Counting the Cost

 

Counting the Cost

 

It is difficult to record in any detail the events of that night and the early morning following. It is reported that 10 enemy counter attacks were beaten off and the Battalion’s Anti-Tank guns were all knocked out and the crews killed or wounded. Most of the officers and NCOs had fallen and only about 20 men survived in each Company. Major John Fry was the only surviving Company Commander. At one stage in the battle Colonel James was shot through the neck and killed while sending corrections to the Artillery fire directly to me which I was passing on to our Regimental Headquarters. I only recall firing concentrated smoke cover from our guns when Major John Fry decided the position was completely untenable and ordered the withdrawal of survivors under the smoke cover. Indeed, smoke cover was often critical – and was used offensively and defensively. My stock phrase to the chaps under my command was “Bash on … bags of smoke!”.

It is recorded in 179 Field Regiment’s history that in this battle for Hill 112 the guns never stopped firing and in one recorded 15 minute period the Regiment fired 1,800 rounds of 25-pounder high explosive in response to calls from the DCLI (directed by myself). The history of 43rd Wessex Division records that two men of the 10th SS Panzer Division who had actually taken part in the battle, when interrogated as prisoners, revealed that the enemy defences consisted of a strong outpost line forward of the main road across the hill with the main position just on the reverse slope and that, of the nine or ten tanks attacked only two returned undamaged. 21st Regiment (Lorried Infantry) and 22nd Regiment (Armour) were all committed in the attack. The enemy casualties were stated to be so appalling that when they were finally withdrawn they were reduced to five or six effective men in each Company. The 9th SS Panzer Division which had arrived on the afternoon of the 10th July suffered losses on a comparable scale.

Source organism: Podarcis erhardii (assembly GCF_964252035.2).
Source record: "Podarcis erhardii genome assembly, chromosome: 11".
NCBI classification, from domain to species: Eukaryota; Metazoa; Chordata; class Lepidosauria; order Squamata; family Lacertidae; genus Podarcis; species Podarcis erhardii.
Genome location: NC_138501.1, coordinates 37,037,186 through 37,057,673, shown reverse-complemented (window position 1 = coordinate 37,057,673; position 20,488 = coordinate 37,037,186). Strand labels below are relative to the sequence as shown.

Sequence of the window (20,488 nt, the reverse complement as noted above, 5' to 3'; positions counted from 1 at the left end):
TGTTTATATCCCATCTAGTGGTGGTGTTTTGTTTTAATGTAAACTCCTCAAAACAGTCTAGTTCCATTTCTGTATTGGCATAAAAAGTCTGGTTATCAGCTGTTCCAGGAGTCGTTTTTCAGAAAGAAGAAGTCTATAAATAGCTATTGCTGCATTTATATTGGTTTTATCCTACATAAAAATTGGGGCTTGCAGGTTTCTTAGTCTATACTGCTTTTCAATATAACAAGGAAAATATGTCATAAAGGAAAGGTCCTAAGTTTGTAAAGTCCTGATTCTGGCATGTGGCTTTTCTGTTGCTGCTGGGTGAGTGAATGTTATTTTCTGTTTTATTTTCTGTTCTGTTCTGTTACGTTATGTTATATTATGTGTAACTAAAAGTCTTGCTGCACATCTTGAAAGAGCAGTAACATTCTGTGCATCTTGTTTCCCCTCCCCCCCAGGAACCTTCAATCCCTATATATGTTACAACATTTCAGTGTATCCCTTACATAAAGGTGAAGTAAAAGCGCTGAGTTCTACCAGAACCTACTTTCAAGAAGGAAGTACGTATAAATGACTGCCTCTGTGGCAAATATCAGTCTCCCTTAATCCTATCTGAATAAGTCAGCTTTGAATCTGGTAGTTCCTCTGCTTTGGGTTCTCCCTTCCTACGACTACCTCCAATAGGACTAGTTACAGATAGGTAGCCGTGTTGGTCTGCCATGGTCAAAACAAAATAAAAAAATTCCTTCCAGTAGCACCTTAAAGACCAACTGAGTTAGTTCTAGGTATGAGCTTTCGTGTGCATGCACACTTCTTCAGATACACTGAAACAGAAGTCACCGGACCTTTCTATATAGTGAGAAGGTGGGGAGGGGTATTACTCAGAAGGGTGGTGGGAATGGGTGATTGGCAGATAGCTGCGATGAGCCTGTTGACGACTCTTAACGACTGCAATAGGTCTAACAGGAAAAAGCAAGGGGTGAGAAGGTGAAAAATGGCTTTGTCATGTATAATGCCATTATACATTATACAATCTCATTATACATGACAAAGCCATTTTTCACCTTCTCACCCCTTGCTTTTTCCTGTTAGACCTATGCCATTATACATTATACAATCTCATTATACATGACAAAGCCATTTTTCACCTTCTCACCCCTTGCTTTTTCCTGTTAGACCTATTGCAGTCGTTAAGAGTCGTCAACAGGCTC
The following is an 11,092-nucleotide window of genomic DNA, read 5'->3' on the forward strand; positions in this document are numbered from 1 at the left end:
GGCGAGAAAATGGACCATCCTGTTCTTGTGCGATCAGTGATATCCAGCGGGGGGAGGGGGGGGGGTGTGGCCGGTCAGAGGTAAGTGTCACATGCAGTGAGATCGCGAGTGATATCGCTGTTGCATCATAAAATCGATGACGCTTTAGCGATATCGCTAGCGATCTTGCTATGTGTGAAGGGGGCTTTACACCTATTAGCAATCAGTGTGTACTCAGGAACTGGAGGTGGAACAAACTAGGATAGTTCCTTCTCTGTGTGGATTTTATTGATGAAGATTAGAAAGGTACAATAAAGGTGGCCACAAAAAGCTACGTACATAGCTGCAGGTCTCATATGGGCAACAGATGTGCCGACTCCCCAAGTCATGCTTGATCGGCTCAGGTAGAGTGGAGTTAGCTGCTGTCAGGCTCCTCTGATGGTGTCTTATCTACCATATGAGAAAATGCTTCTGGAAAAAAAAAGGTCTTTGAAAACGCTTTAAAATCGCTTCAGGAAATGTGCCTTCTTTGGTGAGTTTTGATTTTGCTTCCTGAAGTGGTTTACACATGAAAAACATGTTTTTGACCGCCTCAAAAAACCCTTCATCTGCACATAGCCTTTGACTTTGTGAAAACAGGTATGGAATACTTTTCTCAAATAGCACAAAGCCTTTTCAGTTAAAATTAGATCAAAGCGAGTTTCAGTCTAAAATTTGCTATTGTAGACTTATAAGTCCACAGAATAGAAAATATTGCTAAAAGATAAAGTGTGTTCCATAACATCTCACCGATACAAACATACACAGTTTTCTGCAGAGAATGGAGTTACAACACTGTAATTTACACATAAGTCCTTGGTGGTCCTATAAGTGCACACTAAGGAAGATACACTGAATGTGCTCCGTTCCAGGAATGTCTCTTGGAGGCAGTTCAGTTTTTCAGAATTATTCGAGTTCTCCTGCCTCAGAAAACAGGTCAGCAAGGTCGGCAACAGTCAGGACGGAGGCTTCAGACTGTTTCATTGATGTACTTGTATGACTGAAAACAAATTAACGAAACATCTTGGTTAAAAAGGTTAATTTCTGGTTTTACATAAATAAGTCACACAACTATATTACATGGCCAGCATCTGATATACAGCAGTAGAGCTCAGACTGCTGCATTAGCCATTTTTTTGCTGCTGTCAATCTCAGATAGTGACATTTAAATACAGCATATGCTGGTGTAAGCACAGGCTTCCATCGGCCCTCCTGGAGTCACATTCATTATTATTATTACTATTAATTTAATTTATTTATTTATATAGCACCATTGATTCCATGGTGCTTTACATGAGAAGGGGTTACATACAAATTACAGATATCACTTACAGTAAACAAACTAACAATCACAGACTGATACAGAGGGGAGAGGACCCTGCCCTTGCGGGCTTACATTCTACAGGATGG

The Divisional War Memorial now stands on Hill 112, on the very spot where Colonel Richard James and so many DCLI officers and men together with their fellow Battalions, the Wiltshires, the Middlesex, the Royal Artillery and the Armoured Corps, gave their lives. In the Divisional history Major General H. Essame, then commanding 214 Brigade in 43rd Division states “much of the credit for the successful defence of the Divisional front on this and on the following days must be given to the overwhelmingly efficient support given to the Infantry by the guns and to the daring and skill of the Battery Commanders and FOOs (Forward Observation Officers) who, regardless of risk, kept the enemy’s every move under “observed fire”.

Lieutenant-Colonel George Taylor of the Worcestershire Regiment, who had been Second in Command, took over as Commanding Officer of the DCLI who had lost more than half their strength in the battle for Hill 112. I remained as Gunner OP with Colonel Taylor’s command for several days before the DCLI were withdrawn to the rest area and their position taken over by the 7th Somerset Light Infantry.

 

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